Year A — The Seventh Sunday after Pentecost (Proper 13)

Commentary for July 31, 2011

Click here for today’s texts


Genesis 32:22-31
Every time we approach this text, we are tempted to focus on the question, “So who is ‘the man’ that Jacob wrestles with?” It is certainly intriguing — and the most common approach is that Jacob is wrestling, or struggling, with God.


To be honest, the ancient text is not that clear; that this is a heavenly, or other-worldly, being is fairly clear from the context. The opponent is merely called ‘iys in Hebrew — “man, person, someone, whoever.” Even when Jacob names his opponent as divine, it is elohiym — “mighty one, great one, judge.” This word is certainly used to refer to God in other texts, but can basically be any supernatural being (as the spirit of Samuel in 1 Samuel 28:13, or angels in Psalm 8:5.)


Perhaps the more important focus is on the fact that Jacob is wrestling. In this story, we have summarized his lifelong struggle with God, others and even with himself. He has been extraordinarily persistent in obtaining his goals, and he has survived often by the wit of his mind rather than the sweat of his brow (as was previously pointed out.)


Now, on the eve of his great reckoning with the brother who has sworn to kill him, Jacob again persists in battling what should be a superior being (one who is not, however, above triumphing with a “low blow” as in v.25.)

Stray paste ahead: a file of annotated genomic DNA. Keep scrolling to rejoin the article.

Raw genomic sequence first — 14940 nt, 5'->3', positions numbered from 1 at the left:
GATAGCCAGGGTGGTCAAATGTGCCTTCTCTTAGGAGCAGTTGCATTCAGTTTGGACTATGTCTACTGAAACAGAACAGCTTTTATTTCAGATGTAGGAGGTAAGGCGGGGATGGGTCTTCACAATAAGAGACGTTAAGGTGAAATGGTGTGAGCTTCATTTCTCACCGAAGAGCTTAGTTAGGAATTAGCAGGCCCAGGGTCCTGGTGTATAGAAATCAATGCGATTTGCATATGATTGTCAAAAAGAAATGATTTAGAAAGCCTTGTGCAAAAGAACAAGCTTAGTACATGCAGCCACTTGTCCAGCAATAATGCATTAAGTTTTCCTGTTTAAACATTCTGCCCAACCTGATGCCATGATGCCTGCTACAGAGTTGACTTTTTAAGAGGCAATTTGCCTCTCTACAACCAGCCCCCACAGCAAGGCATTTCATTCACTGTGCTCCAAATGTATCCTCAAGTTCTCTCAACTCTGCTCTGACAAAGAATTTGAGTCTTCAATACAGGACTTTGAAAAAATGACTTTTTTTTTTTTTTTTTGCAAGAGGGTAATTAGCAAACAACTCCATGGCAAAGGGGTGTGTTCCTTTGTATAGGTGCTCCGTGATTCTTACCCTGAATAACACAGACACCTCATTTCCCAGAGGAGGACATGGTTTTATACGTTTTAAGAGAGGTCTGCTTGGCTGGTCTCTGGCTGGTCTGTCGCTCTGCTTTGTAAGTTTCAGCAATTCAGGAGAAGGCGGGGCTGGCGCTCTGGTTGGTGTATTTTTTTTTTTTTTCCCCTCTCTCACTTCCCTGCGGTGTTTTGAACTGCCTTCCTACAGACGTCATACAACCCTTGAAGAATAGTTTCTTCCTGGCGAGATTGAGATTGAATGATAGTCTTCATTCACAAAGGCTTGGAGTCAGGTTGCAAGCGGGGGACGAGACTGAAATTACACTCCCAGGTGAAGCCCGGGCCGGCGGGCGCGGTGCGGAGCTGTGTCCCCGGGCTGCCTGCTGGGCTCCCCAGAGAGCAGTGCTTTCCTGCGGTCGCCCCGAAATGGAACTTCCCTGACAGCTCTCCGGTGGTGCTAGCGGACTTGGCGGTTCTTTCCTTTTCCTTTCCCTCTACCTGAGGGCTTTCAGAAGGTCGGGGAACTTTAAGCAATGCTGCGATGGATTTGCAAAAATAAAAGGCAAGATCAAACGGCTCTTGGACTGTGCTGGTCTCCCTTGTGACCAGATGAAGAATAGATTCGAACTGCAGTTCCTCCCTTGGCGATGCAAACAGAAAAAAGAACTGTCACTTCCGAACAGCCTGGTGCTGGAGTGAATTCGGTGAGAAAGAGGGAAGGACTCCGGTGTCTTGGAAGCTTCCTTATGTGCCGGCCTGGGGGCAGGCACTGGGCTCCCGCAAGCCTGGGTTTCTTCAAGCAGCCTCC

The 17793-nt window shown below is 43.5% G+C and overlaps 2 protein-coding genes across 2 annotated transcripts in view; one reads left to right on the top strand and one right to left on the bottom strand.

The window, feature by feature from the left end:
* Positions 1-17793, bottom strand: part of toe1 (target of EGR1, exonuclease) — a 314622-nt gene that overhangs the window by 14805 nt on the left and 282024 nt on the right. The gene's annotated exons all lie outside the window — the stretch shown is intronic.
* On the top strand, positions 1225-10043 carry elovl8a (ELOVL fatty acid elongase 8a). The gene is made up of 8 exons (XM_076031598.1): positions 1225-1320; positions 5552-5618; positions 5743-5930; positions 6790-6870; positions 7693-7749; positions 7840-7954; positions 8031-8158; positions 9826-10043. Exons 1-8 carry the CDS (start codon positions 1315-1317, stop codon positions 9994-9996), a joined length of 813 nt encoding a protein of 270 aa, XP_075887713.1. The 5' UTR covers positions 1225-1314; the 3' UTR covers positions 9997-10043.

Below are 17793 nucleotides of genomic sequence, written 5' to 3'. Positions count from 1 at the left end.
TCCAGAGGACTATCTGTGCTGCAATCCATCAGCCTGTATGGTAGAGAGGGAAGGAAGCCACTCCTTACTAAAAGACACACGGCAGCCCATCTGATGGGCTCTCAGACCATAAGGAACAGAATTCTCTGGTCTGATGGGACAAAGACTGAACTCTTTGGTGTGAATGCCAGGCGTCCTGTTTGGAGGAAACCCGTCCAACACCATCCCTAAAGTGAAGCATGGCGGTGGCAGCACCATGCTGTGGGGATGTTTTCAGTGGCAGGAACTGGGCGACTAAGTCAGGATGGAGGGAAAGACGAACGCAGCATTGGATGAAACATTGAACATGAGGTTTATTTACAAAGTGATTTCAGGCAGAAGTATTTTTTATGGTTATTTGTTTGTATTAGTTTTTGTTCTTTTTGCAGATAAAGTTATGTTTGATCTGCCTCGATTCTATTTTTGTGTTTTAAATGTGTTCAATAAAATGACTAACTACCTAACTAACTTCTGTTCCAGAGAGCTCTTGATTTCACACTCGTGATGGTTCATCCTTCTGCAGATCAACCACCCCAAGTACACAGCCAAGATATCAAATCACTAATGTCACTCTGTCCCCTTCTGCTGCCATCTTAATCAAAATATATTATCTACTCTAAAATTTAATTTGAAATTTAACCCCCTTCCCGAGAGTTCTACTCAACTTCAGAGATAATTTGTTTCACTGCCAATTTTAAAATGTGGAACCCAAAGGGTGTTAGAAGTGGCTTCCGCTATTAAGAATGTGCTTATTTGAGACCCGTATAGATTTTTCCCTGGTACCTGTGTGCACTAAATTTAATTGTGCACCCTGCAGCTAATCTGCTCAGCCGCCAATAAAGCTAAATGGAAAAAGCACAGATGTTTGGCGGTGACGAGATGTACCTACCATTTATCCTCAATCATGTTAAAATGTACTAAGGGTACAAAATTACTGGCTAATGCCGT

It is Jacob’s submission to the greater power of God that matters here. The trickster, the joker, the one who has struggled his way to the top — now holds on for dear life and says, “I will not move on without the blessing of God.” He has come as far as he can in his own strength. 


And, thus — a new name. (See, Harry Potter hasn’t got a thing on the Bible!) The change of name signifies a change of heart, of commitment. No longer the Leg Puller, he is now The One Who Struggled — and Overcame

Jacob has finally arrived — he is Israel.

Psalm 17:1-7, 15
The psalm offers connection to the first lesson with the phrase, “if you visit me by night.” We are examined by God through the testing of our own lives. Sometimes, it is sleepless nights that offer insight or, at the least, deep examination of what matters most to us. May we wake to the satisfaction of God’s likeness in the world around us.

Isaiah 55:1-5
Thirsty, but there’s no water; hungry, but no money for food. What a vivid description of the way we come to God, seeking to be filled…to be saved!